• Hybrid power supply: two rechargeable batteries in balanced configuration, independent filtered power for digital.
  • Two galvanically isolated grounds, one for digital, one for audio.
  • Unrivalled, non-traditional ultra-low-jitter oscillator with superclock (256F) output.
  • 192 kHz sampling rate supported.
  • Built in automatic battery charger.
  • Over 400 Parts, all top of their class.
  • Unusual handcrafted topology.
  • Practically immeasurable cross-talk between components.
  • Jitter suppression via multi-staged(*) synchronous re-clocking.
  • Separately filtered and regulated power supplies to each individual power leg of each microchip.
  • 4.5 cm signal path from analogue signal source to external audio jack via solid silver conductors.
  • Customizable.
  • Laser-engraved stainless steel and aluminum housing.
  • Faceplate available in black or silver.
  • Introductory Price: 2995 Euros, at your doorstep.

What the DAC 2004 most definitely is:

  • Completely handmade, hand-soldered, hand-assembled, tested, and personally cared for.
  • An almost completely non-distorting masterpiece of sound electrical engineering.
  • The best our knowledge allows us to create.
  • Extremely underpriced as a method of marketing without running high debt.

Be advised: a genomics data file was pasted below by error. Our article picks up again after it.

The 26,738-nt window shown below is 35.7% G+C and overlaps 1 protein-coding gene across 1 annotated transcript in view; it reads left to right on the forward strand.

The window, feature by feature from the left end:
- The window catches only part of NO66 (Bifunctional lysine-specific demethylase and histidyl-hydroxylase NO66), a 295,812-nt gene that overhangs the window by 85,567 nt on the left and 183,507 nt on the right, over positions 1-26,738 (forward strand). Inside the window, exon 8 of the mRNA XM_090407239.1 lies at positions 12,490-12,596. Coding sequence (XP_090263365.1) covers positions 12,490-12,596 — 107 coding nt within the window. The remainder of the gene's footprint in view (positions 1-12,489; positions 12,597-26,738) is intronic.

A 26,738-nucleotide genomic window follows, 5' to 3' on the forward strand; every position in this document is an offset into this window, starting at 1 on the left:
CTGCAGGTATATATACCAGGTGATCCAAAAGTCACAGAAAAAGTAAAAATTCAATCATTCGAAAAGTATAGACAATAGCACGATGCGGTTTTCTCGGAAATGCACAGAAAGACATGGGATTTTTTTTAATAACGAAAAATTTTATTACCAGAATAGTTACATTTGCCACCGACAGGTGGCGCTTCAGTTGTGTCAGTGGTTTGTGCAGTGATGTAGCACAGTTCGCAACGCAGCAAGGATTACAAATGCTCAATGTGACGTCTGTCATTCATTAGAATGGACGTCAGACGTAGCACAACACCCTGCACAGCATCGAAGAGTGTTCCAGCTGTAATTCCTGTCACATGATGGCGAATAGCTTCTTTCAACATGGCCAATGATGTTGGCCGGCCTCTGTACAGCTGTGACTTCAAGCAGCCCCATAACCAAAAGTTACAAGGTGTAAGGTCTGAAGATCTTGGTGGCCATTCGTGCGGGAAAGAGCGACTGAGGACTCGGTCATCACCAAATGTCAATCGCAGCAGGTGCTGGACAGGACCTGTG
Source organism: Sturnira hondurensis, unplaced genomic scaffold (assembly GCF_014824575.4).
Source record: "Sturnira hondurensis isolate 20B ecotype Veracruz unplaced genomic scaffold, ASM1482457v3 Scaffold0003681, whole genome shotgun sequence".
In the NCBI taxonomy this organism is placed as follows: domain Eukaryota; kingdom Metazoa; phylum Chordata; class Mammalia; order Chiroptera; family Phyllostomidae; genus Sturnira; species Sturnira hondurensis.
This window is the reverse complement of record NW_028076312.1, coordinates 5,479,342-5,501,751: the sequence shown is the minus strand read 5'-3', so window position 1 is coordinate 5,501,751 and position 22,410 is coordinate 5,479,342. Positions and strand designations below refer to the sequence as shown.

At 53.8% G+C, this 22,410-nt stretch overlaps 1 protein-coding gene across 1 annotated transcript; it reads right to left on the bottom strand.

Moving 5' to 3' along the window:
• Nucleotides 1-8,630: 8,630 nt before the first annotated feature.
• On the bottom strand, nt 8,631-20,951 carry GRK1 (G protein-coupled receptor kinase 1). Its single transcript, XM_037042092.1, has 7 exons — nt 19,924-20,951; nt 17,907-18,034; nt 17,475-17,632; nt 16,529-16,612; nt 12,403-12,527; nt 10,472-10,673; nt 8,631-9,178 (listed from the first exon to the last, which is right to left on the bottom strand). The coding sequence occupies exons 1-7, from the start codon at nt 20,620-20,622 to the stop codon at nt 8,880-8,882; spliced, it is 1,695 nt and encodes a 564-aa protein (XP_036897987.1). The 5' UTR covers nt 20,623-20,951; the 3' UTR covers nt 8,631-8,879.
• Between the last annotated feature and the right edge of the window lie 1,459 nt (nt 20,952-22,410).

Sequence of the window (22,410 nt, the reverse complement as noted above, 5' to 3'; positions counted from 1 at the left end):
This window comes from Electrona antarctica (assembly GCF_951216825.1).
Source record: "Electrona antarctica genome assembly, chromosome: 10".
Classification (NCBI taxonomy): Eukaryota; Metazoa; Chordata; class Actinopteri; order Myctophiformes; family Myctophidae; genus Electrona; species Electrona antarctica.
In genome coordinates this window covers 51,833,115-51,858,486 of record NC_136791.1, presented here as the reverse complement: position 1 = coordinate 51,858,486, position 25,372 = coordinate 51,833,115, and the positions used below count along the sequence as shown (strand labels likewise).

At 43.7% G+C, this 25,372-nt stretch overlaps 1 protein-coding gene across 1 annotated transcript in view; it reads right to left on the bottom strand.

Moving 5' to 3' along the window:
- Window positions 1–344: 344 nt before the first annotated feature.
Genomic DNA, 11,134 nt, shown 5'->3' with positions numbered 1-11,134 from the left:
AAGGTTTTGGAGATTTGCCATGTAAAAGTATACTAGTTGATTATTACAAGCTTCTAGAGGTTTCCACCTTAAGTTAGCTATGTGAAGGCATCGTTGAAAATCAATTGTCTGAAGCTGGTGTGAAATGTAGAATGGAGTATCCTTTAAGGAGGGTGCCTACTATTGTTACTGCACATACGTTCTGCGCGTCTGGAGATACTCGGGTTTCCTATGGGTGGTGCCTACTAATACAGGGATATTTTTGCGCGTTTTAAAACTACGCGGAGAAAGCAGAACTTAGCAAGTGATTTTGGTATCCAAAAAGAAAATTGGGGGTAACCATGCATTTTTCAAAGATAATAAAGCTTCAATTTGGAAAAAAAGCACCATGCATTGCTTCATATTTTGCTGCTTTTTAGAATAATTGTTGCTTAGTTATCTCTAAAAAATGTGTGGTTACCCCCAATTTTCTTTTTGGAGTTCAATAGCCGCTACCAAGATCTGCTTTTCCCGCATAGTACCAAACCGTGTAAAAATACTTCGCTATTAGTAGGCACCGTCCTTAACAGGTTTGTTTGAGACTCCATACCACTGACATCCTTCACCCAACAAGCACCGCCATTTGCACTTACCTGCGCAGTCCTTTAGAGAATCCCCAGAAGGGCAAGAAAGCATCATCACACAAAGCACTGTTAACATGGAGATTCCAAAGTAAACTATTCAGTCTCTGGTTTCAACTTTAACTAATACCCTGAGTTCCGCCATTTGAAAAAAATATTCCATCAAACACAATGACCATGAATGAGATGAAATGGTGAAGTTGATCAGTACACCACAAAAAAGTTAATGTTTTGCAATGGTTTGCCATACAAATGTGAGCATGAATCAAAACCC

What the DAC 2004 most definitely is NOT:

  • Mass-produced.
  • A trendy and well-marketed piece of average quality audio gear.
  • Distributed through distributors and resellers, raising the price.

Among the several aspects which constitute D/A audio signal converter performance is the converter microchip itself. We carefully studied the available technologies and then, only after narrowing down the choices to only the four theoretically best choices, we built a device for the sole purpose of comparing these four technically best converter chips. In our device, all conditions were the same for all converter microchips.

The method LessLoss used to evaluate the sonic differences between these four microchips was as scientific as possible. We used electrostatic loudspeakers and headphones (almost massless) in order to minimize loudspeaker coloration of the signals. The opinions of highly regarded audio enthusiasts and professionals were unanimous. These tests showed that, at least subjectively, the PCM 1704 was easily the best.

Converter Chip Technology: